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Load-shedding With A Difference

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There is just one word that probably describes how most power company CEOs are feeling: powerless. As the year draws to a close, many privately held power producing firms are now feeling the effects of the issues that have been simmering for a long time, but without resolution.
The paucity of domestic fuel, much higher international coal prices, and long outstanding dues from distribution companies have forced power producing firms to run their plants at a low plant load factor (PLF), which implies  much lower-than-optimal efficiency. And while last year has been particularly bad for the Indian power sector, power producers nevertheless managed to carry on with their capacity addition plans.
But now, funding sources such as banks and financial institutions are also washing their hands of the new power projects; power producers feel they are being left in the lurch, looking for other funding sources to keep their expansion plans going, but in many cases without much luck. This may well force some of them to throw in the towel. 
Among the first to feel the pinch is Lanco Infratech. One of the bigger private players in India, Lanco has put its 1,200 MW Udupi power plant in Karnataka on sale. For its part, the company insists that this is a regular exercise. “We are always looking for a good valuation for an asset,” says K. Raja Gopal, director and CEO, Lanco Power. “This is being done for the general purpose of unlocking the value of good assets.”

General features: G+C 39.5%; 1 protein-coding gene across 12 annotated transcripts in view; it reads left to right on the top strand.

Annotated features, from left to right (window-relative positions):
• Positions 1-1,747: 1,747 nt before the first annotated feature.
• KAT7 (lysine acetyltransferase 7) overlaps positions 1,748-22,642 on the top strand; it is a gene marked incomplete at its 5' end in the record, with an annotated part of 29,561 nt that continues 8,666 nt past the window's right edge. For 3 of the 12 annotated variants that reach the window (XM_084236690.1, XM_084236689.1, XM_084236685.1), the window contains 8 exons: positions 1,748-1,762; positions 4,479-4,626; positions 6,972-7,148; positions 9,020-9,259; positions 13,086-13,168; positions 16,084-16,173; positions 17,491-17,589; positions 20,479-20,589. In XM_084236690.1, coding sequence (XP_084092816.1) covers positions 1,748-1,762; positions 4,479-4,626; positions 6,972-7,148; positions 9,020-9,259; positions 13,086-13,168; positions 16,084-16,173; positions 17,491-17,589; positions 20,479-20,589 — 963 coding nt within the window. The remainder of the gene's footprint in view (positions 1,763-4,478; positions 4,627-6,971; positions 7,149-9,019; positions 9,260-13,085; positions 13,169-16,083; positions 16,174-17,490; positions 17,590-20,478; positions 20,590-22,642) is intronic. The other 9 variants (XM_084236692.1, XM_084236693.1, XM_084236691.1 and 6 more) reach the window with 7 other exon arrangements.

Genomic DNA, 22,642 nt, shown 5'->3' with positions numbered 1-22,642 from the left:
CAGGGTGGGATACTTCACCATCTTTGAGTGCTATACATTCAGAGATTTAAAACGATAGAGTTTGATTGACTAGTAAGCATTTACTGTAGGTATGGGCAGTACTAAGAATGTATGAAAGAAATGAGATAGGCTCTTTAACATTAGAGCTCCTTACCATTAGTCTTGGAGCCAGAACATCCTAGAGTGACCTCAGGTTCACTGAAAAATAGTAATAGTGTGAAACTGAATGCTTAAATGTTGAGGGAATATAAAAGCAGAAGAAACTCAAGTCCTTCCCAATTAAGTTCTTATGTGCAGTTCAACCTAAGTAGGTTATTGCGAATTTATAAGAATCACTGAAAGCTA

1,200 MW is the capacity of the Udupi plant, which is on sale.
For some time, the market has been rife with speculation about Lanco’s financial troubles in recent times. The 1,200 MW Udupi power plant has had a poor run of late. Early in the year, the plant was running at a dismal 45 per cent PLF; the project was also caught up in tariff wrangles. Company officials, however, seem positive about the plant’s future. 
“The plant has come out of all the risks and is generating revenue presently,” says Raja Gopal, insisting that Lanco will get good value for the Udupi asset. Monnet Ispat & Energy has also been looking for investors to divest 20 per cent of its stake in the power business to address cash flow problems.
Seshan Balakrishnan, director-transaction advisory services, infrastructure, at Ernst and Young, says there are many firms that are in the market looking for similar deals. “These companies are looking to raise funds to finance their growth plans and given the current market conditions, the traditional route for funding has all but dried up,” he says. “This is a great opportunity for foreign players to buy some good assets in the Indian power sector.”
While bigger players such as Tata Power have not encountered any funding problems yet, the firm admits that in the absence of solutions to the critical issues faced by the sector, interest among private players  may be waning. “With all the issues prevalent in the sector, we don't see private power players retaining much interest in it,” says Anil Sardana, managing director, Tata Power.

(This story was published in Businessworld Issue Dated 07-01-2013)